Hurricane Gordon was the seventh named storm of the 2006 Atlantic hurricane season. Gordon started as a tropical depression (area of low air pressure) off the Leeward Islands in the Caribbean on September 10. On September 13, 2006, it became a Category 1 hurricane. Gordon intensified in the next day, reaching Category 3 status in 24 hours, according to the National Hurricane Center. Gordon was the first major hurricane in the 2006 season. The previous two hurricanes in 2006, Ernesto and Florence, never intensified beyond Category 1 strength.
This photo-like image was acquired by the Moderate Resolution Imaging Spectroradiometer (MODIS) on NASA’s Terra satellite on September 15, 2006, at 10:35 a.m. local time (14:35 UTC). Gordon is a very large and well-defined hurricane in this image, possessing a distinct and tightly wound central portion, a clear and well-defined eyewall structure around the eye of the storm, and an eye with only a little cloud cover (sometimes called an “open,” or partially open, eye). These characteristics are all hallmarks of powerful hurricanes. To the north and east of the storm, a large band of more diffuse cloud is pocked with darker spots where powerful thunderstorms are forcing up tall cloud towers that cast shadows onto the cloud deck below. Hurricane Gordon had sustained winds of around 180 kilometers per hour (110 miles per hour) at the time this satellite image was acquired, according to the University of Hawaii’s Tropical Storm Information Center.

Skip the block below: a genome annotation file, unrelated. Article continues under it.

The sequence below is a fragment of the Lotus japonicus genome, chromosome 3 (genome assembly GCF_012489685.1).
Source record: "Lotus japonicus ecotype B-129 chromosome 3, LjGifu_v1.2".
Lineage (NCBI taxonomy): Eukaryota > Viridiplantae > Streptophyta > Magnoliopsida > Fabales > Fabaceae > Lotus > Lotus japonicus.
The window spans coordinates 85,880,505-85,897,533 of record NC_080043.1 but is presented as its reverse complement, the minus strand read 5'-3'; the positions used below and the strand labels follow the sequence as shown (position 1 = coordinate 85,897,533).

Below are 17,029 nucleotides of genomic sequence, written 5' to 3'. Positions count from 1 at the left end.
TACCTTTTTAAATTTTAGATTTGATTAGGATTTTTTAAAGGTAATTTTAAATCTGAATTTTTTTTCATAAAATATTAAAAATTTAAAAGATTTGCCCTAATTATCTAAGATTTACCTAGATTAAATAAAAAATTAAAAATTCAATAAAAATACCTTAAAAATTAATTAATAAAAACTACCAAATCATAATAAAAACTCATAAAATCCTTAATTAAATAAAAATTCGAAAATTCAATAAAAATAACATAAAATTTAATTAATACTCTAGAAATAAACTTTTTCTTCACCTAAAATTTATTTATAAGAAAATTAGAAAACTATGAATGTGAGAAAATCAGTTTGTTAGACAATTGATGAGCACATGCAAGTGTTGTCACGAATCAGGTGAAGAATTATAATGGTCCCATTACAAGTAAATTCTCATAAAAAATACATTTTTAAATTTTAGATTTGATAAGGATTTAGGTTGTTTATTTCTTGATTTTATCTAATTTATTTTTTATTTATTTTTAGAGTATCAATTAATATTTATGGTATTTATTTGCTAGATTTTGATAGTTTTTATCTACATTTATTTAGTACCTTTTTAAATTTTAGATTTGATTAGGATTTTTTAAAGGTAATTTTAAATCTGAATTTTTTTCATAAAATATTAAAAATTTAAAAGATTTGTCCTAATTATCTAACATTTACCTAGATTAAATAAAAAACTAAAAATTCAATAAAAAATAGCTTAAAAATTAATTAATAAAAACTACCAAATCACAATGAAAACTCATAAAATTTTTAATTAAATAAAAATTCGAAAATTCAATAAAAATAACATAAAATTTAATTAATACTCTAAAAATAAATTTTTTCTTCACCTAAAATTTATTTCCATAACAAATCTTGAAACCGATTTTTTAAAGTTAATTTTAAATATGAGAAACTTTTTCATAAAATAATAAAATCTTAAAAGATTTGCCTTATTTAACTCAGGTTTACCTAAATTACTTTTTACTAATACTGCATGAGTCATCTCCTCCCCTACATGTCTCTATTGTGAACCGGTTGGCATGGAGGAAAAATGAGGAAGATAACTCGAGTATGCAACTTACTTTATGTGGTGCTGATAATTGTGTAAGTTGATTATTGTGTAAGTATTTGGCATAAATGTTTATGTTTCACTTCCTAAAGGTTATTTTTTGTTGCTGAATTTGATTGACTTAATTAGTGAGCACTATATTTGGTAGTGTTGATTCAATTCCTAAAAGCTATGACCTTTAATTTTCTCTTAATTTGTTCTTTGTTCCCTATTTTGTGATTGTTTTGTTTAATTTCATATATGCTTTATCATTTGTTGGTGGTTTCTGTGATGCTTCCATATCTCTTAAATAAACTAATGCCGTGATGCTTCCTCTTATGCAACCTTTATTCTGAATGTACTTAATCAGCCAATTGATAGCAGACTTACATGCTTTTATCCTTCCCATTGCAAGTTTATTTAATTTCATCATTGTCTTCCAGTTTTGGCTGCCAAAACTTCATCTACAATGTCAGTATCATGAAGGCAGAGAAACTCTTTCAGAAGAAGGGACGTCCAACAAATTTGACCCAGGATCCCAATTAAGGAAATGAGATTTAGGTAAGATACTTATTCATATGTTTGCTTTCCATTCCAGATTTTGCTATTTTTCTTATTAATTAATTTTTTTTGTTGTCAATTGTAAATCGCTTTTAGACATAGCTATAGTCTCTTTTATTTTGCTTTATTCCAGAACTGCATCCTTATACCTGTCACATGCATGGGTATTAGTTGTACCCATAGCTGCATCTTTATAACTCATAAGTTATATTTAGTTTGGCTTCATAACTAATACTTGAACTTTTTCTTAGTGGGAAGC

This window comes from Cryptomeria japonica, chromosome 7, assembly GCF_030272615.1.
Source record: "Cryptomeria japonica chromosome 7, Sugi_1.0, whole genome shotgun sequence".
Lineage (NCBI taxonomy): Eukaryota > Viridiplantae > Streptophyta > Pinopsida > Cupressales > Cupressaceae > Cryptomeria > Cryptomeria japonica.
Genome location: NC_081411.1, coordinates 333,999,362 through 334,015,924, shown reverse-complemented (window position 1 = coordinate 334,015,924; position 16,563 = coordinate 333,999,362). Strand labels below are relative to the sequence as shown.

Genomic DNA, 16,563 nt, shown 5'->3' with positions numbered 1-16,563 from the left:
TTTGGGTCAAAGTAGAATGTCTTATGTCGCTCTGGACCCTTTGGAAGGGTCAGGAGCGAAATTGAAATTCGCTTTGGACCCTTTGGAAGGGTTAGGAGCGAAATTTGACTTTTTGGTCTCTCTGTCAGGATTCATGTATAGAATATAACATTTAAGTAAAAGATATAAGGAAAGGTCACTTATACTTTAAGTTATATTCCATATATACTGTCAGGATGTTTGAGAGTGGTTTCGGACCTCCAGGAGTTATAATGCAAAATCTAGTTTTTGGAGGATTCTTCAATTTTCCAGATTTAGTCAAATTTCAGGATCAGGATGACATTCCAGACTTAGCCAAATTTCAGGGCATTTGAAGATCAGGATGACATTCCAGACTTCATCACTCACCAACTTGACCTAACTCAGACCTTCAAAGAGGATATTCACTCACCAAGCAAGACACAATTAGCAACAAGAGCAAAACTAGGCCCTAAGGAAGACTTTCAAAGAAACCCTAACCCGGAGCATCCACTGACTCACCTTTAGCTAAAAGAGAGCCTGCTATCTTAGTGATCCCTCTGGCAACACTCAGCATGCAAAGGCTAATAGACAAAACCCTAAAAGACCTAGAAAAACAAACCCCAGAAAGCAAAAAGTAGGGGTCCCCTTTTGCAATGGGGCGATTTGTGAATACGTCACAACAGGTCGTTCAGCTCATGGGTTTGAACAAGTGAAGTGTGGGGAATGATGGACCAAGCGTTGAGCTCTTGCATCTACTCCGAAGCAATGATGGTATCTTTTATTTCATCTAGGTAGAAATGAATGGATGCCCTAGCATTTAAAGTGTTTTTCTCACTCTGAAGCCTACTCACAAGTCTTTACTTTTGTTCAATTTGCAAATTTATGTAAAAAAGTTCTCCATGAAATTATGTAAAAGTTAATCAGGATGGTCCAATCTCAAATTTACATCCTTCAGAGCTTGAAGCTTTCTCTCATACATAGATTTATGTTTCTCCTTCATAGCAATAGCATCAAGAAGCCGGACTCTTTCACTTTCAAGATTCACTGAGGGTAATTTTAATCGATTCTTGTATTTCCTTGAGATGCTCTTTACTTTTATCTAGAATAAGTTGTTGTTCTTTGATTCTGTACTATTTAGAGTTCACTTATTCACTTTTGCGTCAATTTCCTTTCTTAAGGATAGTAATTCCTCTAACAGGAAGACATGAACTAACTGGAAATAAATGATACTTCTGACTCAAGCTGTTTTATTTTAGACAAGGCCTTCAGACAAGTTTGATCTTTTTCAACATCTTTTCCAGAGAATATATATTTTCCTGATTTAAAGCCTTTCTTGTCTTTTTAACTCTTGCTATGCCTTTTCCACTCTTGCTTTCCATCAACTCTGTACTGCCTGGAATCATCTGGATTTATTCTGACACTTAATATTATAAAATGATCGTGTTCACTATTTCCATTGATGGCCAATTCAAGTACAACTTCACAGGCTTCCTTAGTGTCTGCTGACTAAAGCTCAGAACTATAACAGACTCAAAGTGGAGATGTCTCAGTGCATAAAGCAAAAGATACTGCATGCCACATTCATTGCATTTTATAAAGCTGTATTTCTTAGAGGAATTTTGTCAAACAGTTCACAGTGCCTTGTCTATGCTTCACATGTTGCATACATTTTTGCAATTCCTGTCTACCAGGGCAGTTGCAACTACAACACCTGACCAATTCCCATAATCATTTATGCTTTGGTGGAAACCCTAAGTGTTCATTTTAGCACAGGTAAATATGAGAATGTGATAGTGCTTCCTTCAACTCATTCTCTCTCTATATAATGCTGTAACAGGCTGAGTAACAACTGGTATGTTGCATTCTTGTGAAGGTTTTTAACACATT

Gordon, however, was nowhere near land and as of September 15, it was projected to weaken over cooler waters as it veered northeast in the general direction of the Azores Islands. In the hours immediately after this MODIS image was obtained, the storm began to decline in power, though it remained quite strong and large.
NASA image created by Jesse Allen, Earth Observatory, using data provided courtesy of the MODIS Rapid Response team.